The Truth About Dictionaries: Making Words Mean Whatever You Want Them to Mean
“Look it up in the dictionary.”
Sound familiar? As a child, whenever I wanted to know the meaning of a word, Mom would always tell me to look it up. Today, I say the same thing to my kids. It’s embarrassing. You’d think my knowing how much I sound like my mother would make me want to exert some self-control.
ANYWAY … as children, we learn that the dictionary—that venerated guide to language usage—is the ultimate resource for definitions and pronunciations. LIES! ALL LIES! Shocking, I know.
Most people assume that dictionaries are prescriptive—that they prescribe or dictate how we use the language. But they’re not. Dictionaries are descriptive—they simply record how people use the language. Now, I ask you, what good is that?! If I’m looking up a word in the dictionary, it’s because I want to know what the word actually means, NOT because I want to know how it’s used by Larry, Moe, and Curly.
In my opinion, modern dictionaries promote illiteracy. Here’s how:
One person mistakenly uses the word “flaunt” instead of “flout.” (Understandable mistake—the words sound alike.) The misuse spreads. Eventually, people everywhere are making the same mistake. Once enough people misuse the word, the incorrect meaning makes its way into the dictionary, leaving us with “to treat contemptuously” as a definition of “flaunt.” Who cares if the meaning is WRONG—everyone uses it that way. Once the incorrect meaning makes its way into the dictionary, more people use the word incorrectly because the dictionary says it’s OK. And on and on. It’s a vicious cycle.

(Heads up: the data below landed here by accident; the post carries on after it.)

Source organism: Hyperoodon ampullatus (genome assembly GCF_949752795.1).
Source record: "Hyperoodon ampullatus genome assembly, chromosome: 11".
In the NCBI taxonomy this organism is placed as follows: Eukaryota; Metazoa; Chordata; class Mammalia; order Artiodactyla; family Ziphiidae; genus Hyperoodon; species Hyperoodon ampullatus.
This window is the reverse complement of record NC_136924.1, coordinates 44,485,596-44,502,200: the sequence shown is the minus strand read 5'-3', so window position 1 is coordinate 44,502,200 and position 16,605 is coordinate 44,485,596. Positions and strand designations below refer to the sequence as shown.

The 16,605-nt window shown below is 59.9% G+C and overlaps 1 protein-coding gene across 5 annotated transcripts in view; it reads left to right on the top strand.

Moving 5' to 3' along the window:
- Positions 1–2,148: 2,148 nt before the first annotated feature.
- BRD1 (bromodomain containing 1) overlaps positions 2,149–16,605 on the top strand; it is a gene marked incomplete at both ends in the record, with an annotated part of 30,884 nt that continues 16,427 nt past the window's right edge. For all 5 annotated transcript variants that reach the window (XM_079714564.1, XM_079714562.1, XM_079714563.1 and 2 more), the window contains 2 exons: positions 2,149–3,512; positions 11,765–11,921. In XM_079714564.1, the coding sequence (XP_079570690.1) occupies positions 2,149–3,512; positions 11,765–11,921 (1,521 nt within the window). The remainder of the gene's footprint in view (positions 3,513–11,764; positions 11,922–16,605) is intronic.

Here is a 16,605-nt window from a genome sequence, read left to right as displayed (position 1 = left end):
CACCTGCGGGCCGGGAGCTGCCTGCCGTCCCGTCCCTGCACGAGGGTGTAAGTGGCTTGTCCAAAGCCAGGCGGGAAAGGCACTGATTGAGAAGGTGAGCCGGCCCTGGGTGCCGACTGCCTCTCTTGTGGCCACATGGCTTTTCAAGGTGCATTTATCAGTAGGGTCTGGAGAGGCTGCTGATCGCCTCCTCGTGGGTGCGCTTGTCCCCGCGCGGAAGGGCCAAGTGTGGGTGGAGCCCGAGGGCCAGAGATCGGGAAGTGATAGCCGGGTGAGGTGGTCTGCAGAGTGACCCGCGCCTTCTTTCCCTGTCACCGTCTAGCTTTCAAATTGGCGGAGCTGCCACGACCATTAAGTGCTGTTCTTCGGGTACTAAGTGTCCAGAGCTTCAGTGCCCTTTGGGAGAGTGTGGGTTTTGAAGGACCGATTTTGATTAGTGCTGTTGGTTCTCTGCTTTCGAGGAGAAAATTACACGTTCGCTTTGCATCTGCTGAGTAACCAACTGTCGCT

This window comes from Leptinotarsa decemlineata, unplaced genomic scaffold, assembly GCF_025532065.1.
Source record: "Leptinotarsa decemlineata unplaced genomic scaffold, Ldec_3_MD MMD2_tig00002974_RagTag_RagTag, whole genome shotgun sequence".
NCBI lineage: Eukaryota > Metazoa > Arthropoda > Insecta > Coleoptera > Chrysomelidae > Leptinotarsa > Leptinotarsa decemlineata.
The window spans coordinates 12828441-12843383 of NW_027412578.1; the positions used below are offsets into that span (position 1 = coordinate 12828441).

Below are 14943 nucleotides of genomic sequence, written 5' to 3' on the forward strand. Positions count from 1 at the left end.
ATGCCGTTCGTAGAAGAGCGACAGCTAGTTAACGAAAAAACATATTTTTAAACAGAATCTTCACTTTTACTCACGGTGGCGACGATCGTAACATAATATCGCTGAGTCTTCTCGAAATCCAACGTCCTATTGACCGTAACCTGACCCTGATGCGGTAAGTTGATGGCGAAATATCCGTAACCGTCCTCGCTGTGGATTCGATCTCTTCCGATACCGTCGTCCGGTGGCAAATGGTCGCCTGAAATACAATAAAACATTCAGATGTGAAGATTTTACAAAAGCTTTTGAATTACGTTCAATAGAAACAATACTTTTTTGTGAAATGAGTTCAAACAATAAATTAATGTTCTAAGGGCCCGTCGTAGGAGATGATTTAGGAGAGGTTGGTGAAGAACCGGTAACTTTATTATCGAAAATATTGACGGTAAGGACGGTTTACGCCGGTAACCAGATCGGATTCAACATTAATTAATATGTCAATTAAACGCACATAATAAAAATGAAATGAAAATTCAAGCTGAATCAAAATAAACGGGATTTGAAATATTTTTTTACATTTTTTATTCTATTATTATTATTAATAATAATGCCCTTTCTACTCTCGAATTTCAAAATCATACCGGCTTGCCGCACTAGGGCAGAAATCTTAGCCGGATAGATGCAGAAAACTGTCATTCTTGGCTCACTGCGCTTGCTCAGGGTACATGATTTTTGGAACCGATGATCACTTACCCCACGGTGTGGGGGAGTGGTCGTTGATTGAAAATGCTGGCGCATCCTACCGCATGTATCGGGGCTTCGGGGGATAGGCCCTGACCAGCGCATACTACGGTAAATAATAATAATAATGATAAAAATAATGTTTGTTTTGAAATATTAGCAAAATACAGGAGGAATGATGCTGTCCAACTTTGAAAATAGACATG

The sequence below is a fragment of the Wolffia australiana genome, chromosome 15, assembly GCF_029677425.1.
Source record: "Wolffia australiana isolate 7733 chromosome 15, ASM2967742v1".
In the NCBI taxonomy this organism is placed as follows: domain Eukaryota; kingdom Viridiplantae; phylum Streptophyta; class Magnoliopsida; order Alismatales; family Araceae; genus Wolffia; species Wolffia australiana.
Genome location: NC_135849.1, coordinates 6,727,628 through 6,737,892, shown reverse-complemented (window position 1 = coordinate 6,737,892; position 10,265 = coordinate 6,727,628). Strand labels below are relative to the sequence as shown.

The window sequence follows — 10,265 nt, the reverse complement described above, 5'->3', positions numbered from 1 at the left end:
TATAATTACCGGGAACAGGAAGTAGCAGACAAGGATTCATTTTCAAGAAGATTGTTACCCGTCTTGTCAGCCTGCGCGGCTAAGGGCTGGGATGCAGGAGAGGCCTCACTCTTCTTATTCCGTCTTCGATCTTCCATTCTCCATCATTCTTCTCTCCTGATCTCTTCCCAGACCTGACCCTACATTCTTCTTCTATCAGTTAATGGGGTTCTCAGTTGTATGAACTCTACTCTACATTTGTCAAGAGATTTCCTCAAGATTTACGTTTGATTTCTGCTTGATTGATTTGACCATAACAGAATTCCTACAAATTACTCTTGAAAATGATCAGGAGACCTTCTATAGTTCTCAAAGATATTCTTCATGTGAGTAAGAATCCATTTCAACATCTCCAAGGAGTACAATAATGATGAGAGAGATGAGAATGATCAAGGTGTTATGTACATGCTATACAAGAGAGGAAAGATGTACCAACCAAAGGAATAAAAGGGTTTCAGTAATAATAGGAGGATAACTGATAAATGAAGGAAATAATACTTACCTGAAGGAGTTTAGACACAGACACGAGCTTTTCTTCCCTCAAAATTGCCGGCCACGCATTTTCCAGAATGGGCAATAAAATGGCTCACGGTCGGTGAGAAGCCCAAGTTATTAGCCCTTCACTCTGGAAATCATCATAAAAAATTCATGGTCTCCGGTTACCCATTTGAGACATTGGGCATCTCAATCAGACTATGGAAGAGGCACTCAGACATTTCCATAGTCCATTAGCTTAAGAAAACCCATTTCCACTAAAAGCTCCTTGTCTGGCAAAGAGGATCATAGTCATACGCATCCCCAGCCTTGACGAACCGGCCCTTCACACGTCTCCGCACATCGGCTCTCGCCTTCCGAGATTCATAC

Because dictionaries are descriptive, they’ll tell you that “enormity” is the same as “enormousness,” but it’s not. “Enormity” is really a great evil. The dictionary will also tell you that “disinterested” is the same as “uninterested,” but it’s not. “Disinterested” really means impartial.
Lexicographers defend their actions by pointing out that our language is ever evolving. I’m fine with evolution as long as it doesn’t deteriorate the language. Just because a lot of people misuse a word, doesn’t mean it’s right.
Don’t get me wrong. I’m not ready to throw out my dictionary yet. (It makes a nice doorstop.) But, in my opinion, to be truly useful, a dictionary needs to dictate how we use the language. And it should shout out for all to hear when a usage is WRONG!